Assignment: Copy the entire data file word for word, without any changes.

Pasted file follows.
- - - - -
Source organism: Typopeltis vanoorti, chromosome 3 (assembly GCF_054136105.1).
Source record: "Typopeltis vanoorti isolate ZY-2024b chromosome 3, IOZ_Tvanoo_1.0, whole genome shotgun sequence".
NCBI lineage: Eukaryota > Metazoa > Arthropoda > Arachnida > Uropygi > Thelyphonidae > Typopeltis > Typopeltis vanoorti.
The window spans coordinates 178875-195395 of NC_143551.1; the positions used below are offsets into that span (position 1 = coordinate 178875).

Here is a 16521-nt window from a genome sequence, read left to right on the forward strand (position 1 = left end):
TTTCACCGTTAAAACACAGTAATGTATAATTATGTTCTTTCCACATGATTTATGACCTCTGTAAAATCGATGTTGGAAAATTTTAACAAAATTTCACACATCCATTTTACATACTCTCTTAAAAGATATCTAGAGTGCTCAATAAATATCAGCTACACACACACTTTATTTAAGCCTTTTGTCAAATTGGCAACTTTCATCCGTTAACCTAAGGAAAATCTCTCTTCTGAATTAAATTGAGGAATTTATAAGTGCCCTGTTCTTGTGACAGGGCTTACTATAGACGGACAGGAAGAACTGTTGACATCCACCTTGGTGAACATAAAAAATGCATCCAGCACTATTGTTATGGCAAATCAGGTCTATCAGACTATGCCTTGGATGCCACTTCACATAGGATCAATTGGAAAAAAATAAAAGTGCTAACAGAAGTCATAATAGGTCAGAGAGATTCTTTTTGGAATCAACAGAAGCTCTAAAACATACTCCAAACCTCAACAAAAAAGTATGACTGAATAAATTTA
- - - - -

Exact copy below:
Source organism: Typopeltis vanoorti, chromosome 3 (assembly GCF_054136105.1).
Source record: "Typopeltis vanoorti isolate ZY-2024b chromosome 3, IOZ_Tvanoo_1.0, whole genome shotgun sequence".
NCBI lineage: Eukaryota > Metazoa > Arthropoda > Arachnida > Uropygi > Thelyphonidae > Typopeltis > Typopeltis vanoorti.
The window spans coordinates 178875-195395 of NC_143551.1; the positions used below are offsets into that span (position 1 = coordinate 178875).

Here is a 16521-nt window from a genome sequence, read left to right on the forward strand (position 1 = left end):
TTTCACCGTTAAAACACAGTAATGTATAATTATGTTCTTTCCACATGATTTATGACCTCTGTAAAATCGATGTTGGAAAATTTTAACAAAATTTCACACATCCATTTTACATACTCTCTTAAAAGATATCTAGAGTGCTCAATAAATATCAGCTACACACACACTTTATTTAAGCCTTTTGTCAAATTGGCAACTTTCATCCGTTAACCTAAGGAAAATCTCTCTTCTGAATTAAATTGAGGAATTTATAAGTGCCCTGTTCTTGTGACAGGGCTTACTATAGACGGACAGGAAGAACTGTTGACATCCACCTTGGTGAACATAAAAAATGCATCCAGCACTATTGTTATGGCAAATCAGGTCTATCAGACTATGCCTTGGATGCCACTTCACATAGGATCAATTGGAAAAAAATAAAAGTGCTAACAGAAGTCATAATAGGTCAGAGAGATTCTTTTTGGAATCAACAGAAGCTCTAAAACATACTCCAAACCTCAACAAAAAAGTATGACTGAATAAATTTA